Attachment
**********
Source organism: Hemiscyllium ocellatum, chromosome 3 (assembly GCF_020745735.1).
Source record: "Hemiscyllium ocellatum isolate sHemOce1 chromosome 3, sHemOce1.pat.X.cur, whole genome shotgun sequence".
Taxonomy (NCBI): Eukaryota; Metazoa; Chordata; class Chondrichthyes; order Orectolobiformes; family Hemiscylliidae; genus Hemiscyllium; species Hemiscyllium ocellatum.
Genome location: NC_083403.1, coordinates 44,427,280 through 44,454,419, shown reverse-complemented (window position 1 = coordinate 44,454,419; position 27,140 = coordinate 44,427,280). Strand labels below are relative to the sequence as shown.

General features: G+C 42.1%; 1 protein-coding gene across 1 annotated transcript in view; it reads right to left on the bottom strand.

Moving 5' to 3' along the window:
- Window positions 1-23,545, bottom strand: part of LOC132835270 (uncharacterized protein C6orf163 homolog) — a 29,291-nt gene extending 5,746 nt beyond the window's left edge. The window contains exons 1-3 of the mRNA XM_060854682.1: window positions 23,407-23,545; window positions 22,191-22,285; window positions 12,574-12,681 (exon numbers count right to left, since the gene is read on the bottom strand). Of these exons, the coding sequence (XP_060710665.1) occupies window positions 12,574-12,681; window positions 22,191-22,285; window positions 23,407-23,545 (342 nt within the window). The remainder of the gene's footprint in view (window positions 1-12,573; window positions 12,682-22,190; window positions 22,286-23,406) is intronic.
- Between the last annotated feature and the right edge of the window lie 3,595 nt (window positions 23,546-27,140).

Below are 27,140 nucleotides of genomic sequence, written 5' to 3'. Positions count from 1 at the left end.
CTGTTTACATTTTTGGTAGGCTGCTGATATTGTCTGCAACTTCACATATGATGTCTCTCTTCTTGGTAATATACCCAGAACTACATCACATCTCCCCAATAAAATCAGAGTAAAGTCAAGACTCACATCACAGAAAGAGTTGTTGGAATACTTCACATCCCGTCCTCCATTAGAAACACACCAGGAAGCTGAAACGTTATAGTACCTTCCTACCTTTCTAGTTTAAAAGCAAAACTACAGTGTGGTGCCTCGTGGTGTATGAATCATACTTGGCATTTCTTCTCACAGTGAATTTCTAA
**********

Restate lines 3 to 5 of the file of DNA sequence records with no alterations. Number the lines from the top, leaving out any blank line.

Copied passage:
Taxonomy (NCBI): Eukaryota; Metazoa; Chordata; class Chondrichthyes; order Orectolobiformes; family Hemiscylliidae; genus Hemiscyllium; species Hemiscyllium ocellatum.
Genome location: NC_083403.1, coordinates 44,427,280 through 44,454,419, shown reverse-complemented (window position 1 = coordinate 44,454,419; position 27,140 = coordinate 44,427,280). Strand labels below are relative to the sequence as shown.

General features: G+C 42.1%; 1 protein-coding gene across 1 annotated transcript in view; it reads right to left on the bottom strand.